Author Topic: Q&A w/ NFA Brian: May '09  (Read 446 times)

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Q&A w/ NFA Brian: May '09
« Topic Start: May 20, 2009, 12:37:49 PM »
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Q&A w/ Nationals Farm Authority: May '09
The first in a series of monthly Q&A’s with Nationals Farm Authority’s Brian Oliver, a website dedicated to the Washington Nationals minor league teams and prospects.

CSN:  The 2009 MLB Draft is just a few weeks away and we know that it is a very important event for the Nationals. We also know there is a 99.9% chance Washington will draft San Diego State hurler Stephen Strasburg with the first overall pick. For those that have been living under a rock, why are scouts drooling over the young right-hander and calling him one of the best pitching prospects ever?

NFA:  Where to start. He offers a breathtaking combination of size, stuff, and command. And in particular, his velocity is amazing. Strasburg is a 6'5", 220-lb right-handed pitcher who works comfortably in the high-90s with reports of pitches reaching the triple digits. The thing is that too often such velocity is paired with poor control, that's not the case with Strasburg, he can control where those pitches are going. And when you add to that a nasty slider, you have the makings of a draft prospect not seen often.

CSN:  Two part question, do you think Strasburg can skip the minors and start right away with the big league club? Do you think the front office feels the same way?

NFA:  Strasburg could skip the minors and jump right to the majors, he'd experience the bumps/bruises that most young pitchers do. But there is no way he should. First, by the time he signs on August 15 (and Scott Boras clients always sign at the last minute) he'll have sitting for almost two months. He'll need time to get himself back in game shape and to be honest there is little to no reason to put too many additional IPs on his arm in 2009.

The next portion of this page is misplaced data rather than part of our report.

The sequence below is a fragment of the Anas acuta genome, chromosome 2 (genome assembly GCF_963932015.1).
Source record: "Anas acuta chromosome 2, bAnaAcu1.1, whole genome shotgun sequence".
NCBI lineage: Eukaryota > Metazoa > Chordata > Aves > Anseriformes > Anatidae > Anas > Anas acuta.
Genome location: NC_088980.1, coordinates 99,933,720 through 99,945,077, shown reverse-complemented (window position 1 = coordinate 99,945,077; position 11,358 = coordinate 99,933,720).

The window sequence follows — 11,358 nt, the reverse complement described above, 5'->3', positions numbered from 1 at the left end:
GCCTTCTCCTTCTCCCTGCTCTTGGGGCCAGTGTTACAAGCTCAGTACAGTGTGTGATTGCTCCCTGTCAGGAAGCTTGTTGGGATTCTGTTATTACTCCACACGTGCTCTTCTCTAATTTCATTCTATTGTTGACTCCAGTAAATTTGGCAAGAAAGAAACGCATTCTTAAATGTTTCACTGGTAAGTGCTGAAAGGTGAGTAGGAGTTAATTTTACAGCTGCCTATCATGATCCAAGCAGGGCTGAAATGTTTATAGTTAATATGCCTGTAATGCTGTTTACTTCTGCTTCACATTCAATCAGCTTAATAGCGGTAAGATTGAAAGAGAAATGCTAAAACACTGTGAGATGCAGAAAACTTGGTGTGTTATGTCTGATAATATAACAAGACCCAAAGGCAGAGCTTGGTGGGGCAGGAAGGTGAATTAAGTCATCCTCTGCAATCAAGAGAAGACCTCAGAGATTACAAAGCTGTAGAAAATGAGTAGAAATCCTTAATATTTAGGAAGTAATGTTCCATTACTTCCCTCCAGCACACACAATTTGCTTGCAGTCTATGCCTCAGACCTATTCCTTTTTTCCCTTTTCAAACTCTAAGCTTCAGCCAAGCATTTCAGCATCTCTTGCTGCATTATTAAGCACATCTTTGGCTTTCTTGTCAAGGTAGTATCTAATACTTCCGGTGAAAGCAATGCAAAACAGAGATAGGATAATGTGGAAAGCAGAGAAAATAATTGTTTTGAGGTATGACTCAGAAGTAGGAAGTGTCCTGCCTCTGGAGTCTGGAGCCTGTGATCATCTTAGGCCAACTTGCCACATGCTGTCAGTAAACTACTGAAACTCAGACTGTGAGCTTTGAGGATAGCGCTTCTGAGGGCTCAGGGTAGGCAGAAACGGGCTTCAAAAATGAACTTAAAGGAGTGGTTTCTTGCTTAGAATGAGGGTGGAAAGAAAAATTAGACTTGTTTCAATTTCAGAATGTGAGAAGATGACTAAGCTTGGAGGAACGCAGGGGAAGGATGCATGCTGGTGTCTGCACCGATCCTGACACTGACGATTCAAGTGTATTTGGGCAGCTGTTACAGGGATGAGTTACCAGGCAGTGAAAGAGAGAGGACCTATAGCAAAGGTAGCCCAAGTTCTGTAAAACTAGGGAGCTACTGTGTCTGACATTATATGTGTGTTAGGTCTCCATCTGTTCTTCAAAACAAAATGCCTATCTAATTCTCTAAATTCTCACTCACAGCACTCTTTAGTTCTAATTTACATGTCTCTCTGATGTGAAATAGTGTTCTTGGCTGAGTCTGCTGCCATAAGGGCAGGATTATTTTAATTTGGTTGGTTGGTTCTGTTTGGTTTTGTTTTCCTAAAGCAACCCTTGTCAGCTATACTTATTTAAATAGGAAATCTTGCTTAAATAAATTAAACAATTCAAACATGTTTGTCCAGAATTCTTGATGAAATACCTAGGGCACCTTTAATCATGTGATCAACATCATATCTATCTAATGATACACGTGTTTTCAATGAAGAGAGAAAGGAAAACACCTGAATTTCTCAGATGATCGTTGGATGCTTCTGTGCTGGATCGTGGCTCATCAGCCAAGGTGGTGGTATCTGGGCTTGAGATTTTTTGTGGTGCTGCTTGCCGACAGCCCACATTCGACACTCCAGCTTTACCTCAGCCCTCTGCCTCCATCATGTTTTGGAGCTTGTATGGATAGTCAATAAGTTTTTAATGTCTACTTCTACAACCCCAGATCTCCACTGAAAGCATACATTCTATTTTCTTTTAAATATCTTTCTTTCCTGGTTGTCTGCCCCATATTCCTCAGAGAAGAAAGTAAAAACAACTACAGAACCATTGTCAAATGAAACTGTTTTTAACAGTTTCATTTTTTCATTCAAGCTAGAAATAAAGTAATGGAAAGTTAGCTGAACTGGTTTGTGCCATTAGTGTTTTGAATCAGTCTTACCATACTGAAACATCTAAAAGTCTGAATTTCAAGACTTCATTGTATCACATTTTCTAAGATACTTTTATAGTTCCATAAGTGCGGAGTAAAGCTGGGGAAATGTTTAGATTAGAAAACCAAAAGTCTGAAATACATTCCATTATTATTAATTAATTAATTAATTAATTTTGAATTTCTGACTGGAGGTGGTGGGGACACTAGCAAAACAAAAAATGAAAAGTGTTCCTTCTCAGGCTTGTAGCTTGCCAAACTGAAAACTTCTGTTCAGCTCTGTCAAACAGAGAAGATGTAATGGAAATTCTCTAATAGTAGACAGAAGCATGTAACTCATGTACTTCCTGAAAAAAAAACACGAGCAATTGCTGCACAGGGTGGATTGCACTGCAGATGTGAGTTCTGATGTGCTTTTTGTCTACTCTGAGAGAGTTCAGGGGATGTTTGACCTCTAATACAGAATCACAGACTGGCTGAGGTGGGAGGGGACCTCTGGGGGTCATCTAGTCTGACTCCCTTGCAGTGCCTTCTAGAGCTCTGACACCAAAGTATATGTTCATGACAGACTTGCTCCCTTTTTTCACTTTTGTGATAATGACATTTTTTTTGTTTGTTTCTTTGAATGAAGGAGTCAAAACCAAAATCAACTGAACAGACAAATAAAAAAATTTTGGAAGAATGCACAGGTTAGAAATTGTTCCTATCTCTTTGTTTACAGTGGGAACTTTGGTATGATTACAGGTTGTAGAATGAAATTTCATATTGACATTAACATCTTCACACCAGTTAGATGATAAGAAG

I believe Mike Rizzo when he says that Strasburg is not playing in the majors in 2009 aside from an obligatory cup of coffee and maybe one inning in September (like Ross Detwiler did in 2007).

CSN:  Because of the whole Aaron Crow debacle from last season, the club gets the 9b selection (10th pick overall)? Are you hearing anything/what route do you think the club will go with that pick?

NFA:  On Tuesday, May 18, Rizzo told Baseball America that signability would not be an issue with the #10 pick. The conventional wisdom among those that follow the draft is that the Nationals were going to be safe and select a player who would be easier to sign at #10. The reason is that the #10 is unprotected, meaning that if that player goes unsigned, there is no compensation. That combined with Strasburg's deal would seem to suggest that finances would play a role.

I do not imagine they are going to break the bank with this pick so I doubt we'll see a slot-busting deal there (slot should be around $2M). But my hope is that they grab the best available guy on their list with a reasonable bonus demand (arbitrary cap of say $2.5-3M)

CSN:  We've seen prospects Shairon Martis, Jordan Zimmermann and Ross Detwiler all make starts at the big league level. Are there any other prospects nearing a call-up to the big league club soon?

NFA:  The name most fans are hearing/suggesting nowadays is right-handed Craig Stammen. Stammen was a 12th round draft pick in 2005 out of the University of Dayton. He's a pitch-to-contact guy, meaning you won't see him striking out too many hitters and he relies on his defense to back him up. That could be an issue given the Nationals defense so far this year. He's a great story because he really turned himself around after a disappointing 2007. He has great command, basically able to put pitches where he wants them.

The 2005 draft has been OK to the Nationals as it has produced regulars Ryan Zimmerman and John Lannan along with Marco Estrada and Justin Maxwell, who both received cups of coffee with the Nationals.

CSN:  Now that we're a month into the season for four of the Nationals minor league clubs (with two more starting up in the next month or so), which prospect has put himself on the radar that wasn't on there to begin the season?